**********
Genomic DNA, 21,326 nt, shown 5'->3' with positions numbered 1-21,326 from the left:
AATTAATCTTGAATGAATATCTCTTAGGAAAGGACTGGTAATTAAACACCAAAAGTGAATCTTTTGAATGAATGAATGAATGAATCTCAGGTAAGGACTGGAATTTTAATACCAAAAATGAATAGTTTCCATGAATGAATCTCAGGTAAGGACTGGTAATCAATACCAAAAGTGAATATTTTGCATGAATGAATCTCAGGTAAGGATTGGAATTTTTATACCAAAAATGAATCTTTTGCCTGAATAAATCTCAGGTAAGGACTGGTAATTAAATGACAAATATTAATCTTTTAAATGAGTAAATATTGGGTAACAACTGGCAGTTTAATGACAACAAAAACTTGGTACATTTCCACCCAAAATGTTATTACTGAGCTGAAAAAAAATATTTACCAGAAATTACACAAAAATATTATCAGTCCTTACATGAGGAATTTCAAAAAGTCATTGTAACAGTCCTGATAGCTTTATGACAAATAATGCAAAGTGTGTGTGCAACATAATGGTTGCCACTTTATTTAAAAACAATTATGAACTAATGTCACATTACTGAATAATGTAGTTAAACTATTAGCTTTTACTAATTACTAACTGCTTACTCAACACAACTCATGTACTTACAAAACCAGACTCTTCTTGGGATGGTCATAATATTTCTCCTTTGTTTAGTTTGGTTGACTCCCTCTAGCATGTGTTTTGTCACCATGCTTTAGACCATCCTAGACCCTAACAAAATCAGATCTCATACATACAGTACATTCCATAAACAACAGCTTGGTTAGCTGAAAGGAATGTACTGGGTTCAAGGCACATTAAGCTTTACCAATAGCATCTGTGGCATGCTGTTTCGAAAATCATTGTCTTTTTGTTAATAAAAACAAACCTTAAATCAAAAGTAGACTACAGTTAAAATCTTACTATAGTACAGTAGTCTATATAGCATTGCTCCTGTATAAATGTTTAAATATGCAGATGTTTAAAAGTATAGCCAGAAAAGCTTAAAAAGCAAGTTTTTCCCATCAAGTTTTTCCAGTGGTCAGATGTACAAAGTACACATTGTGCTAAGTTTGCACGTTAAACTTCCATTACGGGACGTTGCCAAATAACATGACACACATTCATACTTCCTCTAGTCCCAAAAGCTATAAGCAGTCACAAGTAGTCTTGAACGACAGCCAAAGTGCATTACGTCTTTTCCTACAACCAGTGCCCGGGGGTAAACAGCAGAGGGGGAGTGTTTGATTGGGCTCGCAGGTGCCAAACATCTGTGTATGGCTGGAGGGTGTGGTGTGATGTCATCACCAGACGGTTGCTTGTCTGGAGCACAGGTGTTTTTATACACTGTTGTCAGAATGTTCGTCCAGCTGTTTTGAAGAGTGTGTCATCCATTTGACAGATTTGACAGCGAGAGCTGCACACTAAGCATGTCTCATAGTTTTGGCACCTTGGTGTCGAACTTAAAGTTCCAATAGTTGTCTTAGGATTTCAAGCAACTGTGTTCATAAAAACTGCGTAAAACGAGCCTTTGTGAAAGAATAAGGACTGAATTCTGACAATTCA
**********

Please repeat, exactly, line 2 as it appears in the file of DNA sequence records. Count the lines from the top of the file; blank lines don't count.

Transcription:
AATTAATCTTGAATGAATATCTCTTAGGAAAGGACTGGTAATTAAACACCAAAAGTGAATCTTTTGAATGAATGAATGAATGAATCTCAGGTAAGGACTGGAATTTTAATACCAAAAATGAATAGTTTCCATGAATGAATCTCAGGTAAGGACTGGTAATCAATACCAAAAGTGAATATTTTGCATGAATGAATCTCAGGTAAGGATTGGAATTTTTATACCAAAAATGAATCTTTTGCCTGAATAAATCTCAGGTAAGGACTGGTAATTAAATGACAAATATTAATCTTTTAAATGAGTAAATATTGGGTAACAACTGGCAGTTTAATGACAACAAAAACTTGGTACATTTCCACCCAAAATGTTATTACTGAGCTGAAAAAAAATATTTACCAGAAATTACACAAAAATATTATCAGTCCTTACATGAGGAATTTCAAAAAGTCATTGTAACAGTCCTGATAGCTTTATGACAAATAATGCAAAGTGTGTGTGCAACATAATGGTTGCCACTTTATTTAAAAACAATTATGAACTAATGTCACATTACTGAATAATGTAGTTAAACTATTAGCTTTTACTAATTACTAACTGCTTACTCAACACAACTCATGTACTTACAAAACCAGACTCTTCTTGGGATGGTCATAATATTTCTCCTTTGTTTAGTTTGGTTGACTCCCTCTAGCATGTGTTTTGTCACCATGCTTTAGACCATCCTAGACCCTAACAAAATCAGATCTCATACATACAGTACATTCCATAAACAACAGCTTGGTTAGCTGAAAGGAATGTACTGGGTTCAAGGCACATTAAGCTTTACCAATAGCATCTGTGGCATGCTGTTTCGAAAATCATTGTCTTTTTGTTAATAAAAACAAACCTTAAATCAAAAGTAGACTACAGTTAAAATCTTACTATAGTACAGTAGTCTATATAGCATTGCTCCTGTATAAATGTTTAAATATGCAGATGTTTAAAAGTATAGCCAGAAAAGCTTAAAAAGCAAGTTTTTCCCATCAAGTTTTTCCAGTGGTCAGATGTACAAAGTACACATTGTGCTAAGTTTGCACGTTAAACTTCCATTACGGGACGTTGCCAAATAACATGACACACATTCATACTTCCTCTAGTCCCAAAAGCTATAAGCAGTCACAAGTAGTCTTGAACGACAGCCAAAGTGCATTACGTCTTTTCCTACAACCAGTGCCCGGGGGTAAACAGCAGAGGGGGAGTGTTTGATTGGGCTCGCAGGTGCCAAACATCTGTGTATGGCTGGAGGGTGTGGTGTGATGTCATCACCAGACGGTTGCTTGTCTGGAGCACAGGTGTTTTTATACACTGTTGTCAGAATGTTCGTCCAGCTGTTTTGAAGAGTGTGTCATCCATTTGACAGATTTGACAGCGAGAGCTGCACACTAAGCATGTCTCATAGTTTTGGCACCTTGGTGTCGAACTTAAAGTTCCAATAGTTGTCTTAGGATTTCAAGCAACTGTGTTCATAAAAACTGCGTAAAACGAGCCTTTGTGAAAGAATAAGGACTGAATTCTGACAATTCA